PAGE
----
“Praise be to the Lord,
who has not let us be torn by their teeth.
We have escaped like a bird out of the fowler’s snare;
the snare has been broken and we have escaped.
Our help is in the name of the Lord, the Maker of Heaven and Earth!”
The child of God who wrote this psalm is not singing about some great life, how the Lord has protected them from all trouble. These people go through a ton of trouble: angry mobs, flash floods, traps and snares. They’ve gone through the worst but they still find themselves alive and in one piece. They’re intact. The Lord is on our side. God is our help.
The psalm begins, “Let Israel say!” Everybody is singing. This is a passionate corporate expression of faith. Everybody joins in. This is the corporate reality for God’s people. The psalm is very enthusiastic about this.
And we’re very suspicious about enthusiasm. We’re cynical when somebody’s just a little too excited. Or sure. Advertisers have trained us to be suspicious.
LeBron James is being paid $252-million over six years to be enthusiastic about Sprite. Beyoncé gets $50-million to be excited about Pepsi. When we know these things, we inwardly discount the witness. I think it was Mark Twain — somebody — who said “Sincerity is the key to success; if you can fake that, you’ve got it made.” Maybe it was Woody Allen; I can’t remember. But this is the world we live in. We know that when LeBron and Beyoncé are talking about soda or Matthew McConaughey is pontificating on the merits of driving a Lincoln, their words are written by professional copywriters and their testimony is given in exchange for money.
So when we read the words of Psalm 124, our first reaction might be, “Great poetry! Love the sincerity! Who’s your copywriter? How much did you get paid?”
Psalm 124 is not a commercial that pops up to remind us, “Things go better with God,” or “You’re in good hands with God.” This is not a media campaign to convince us that the Lord is better than all the other gods. It’s not a press release. This is a sincere prayer from honest experience. And it’s credible. Disciples of Christ, people who walk in the way of the Lord and sing this song in all kinds of weather — this psalm fits with their experience.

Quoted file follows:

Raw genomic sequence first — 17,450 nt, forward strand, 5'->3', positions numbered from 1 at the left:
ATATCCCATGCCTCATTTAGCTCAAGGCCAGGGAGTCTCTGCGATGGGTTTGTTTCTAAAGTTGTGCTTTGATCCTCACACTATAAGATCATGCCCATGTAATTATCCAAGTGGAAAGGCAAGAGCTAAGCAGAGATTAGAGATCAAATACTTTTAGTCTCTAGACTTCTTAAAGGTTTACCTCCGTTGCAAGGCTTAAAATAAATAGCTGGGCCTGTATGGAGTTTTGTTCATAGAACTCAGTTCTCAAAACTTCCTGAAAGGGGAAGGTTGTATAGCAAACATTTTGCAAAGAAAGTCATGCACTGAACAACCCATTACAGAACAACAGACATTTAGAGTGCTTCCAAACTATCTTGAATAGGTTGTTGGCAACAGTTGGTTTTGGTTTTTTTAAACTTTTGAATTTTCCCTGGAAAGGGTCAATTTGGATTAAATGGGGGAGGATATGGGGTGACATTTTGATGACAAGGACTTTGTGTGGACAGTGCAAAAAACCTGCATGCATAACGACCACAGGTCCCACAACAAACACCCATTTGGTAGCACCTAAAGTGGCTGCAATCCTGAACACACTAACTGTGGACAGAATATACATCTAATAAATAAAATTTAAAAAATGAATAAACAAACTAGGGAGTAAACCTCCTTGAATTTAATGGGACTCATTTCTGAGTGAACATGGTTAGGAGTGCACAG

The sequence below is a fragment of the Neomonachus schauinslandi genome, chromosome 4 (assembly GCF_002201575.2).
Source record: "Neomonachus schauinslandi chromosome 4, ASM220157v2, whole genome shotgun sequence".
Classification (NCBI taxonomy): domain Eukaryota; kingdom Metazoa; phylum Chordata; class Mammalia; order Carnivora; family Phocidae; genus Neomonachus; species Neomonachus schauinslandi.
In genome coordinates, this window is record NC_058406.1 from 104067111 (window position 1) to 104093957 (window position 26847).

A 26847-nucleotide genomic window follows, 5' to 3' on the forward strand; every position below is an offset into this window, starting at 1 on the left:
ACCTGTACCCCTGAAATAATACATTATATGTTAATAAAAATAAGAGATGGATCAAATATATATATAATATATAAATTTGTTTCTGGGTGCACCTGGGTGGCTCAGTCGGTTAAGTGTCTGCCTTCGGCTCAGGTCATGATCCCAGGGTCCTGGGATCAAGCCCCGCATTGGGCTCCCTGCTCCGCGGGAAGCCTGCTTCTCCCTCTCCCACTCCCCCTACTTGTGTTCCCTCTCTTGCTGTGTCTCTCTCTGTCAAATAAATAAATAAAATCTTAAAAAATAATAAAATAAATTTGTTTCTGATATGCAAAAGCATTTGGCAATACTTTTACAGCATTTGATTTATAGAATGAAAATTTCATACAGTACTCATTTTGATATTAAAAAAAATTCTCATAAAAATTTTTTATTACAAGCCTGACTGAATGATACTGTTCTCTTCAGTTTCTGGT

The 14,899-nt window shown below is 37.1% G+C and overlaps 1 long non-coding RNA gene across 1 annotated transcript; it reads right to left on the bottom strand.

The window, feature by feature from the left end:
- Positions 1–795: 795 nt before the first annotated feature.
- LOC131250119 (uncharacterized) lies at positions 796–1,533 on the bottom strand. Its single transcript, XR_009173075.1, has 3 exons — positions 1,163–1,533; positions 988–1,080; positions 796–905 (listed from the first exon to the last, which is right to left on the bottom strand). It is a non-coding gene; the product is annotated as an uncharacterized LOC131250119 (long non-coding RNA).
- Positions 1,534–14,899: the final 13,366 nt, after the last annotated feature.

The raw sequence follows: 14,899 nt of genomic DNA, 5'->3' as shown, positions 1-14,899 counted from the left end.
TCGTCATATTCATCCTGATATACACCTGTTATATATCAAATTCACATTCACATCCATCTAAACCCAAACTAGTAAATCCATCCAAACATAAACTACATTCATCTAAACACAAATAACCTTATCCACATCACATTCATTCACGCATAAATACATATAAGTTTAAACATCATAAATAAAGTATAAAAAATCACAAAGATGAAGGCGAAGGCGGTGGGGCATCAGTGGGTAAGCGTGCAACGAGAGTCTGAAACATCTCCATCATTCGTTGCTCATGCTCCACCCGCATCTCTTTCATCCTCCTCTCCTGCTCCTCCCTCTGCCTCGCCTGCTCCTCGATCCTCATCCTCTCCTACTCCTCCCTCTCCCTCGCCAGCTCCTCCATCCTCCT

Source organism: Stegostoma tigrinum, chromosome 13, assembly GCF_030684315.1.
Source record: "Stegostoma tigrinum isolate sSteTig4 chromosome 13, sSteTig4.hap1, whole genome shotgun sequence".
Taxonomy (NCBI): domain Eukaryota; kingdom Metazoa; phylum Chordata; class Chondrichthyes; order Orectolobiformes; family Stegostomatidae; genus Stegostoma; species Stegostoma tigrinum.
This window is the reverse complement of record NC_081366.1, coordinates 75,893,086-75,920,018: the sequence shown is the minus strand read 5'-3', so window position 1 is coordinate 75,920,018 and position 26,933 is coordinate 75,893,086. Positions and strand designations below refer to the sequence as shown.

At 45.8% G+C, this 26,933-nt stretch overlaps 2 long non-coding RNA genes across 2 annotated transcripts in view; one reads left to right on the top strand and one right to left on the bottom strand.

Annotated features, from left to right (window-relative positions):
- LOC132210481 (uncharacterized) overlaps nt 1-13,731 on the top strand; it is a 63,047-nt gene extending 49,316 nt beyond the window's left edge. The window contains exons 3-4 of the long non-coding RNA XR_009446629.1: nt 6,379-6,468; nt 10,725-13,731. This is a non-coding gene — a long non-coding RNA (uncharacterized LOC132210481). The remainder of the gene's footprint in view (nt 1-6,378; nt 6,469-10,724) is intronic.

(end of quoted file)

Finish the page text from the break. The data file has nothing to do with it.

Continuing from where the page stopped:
We’re in the snares all the time. We live on the edge of disaster and doom. Christians are in trouble a lot. And we’ve all been in places where it felt like there was no way out. It’s over. And then, all of a sudden, there is a way out. Suddenly, the snare breaks and you’re out! You’ve escaped! You’re alive and in one piece and you’re still going! It’s unexplainable, but you’re free!
Remember the old Batman television series? At the end of every episode the caped crusaders were trapped and it looked like there was no way out. Robin was hanging upside down over a vat of acid, Batman was tied to a conveyor belt that was pulling him toward a bone saw — it was over. Will they escape? Will they get out? It doesn’t look like it or feel like it. And the narrator wants you to believe it’s hopeless. It’s over. But then next week at the same bat time on the same bat channel, they escape. They’re rescued. They’re delivered. And it always happened so fast you were never quite sure how it happened. But it was always so matter-of-fact.
God’s deliverance is always a surprise, but it’s always certain. God’s rescue is always a miracle, but we always know it’s coming.
“Praise be to the Lord who has not let us be torn by their teeth!” I think God wants us to sing like that as we walk the way of discipleship every day. “Our help is in the name of the Lord, the Maker of Heaven and Earth!”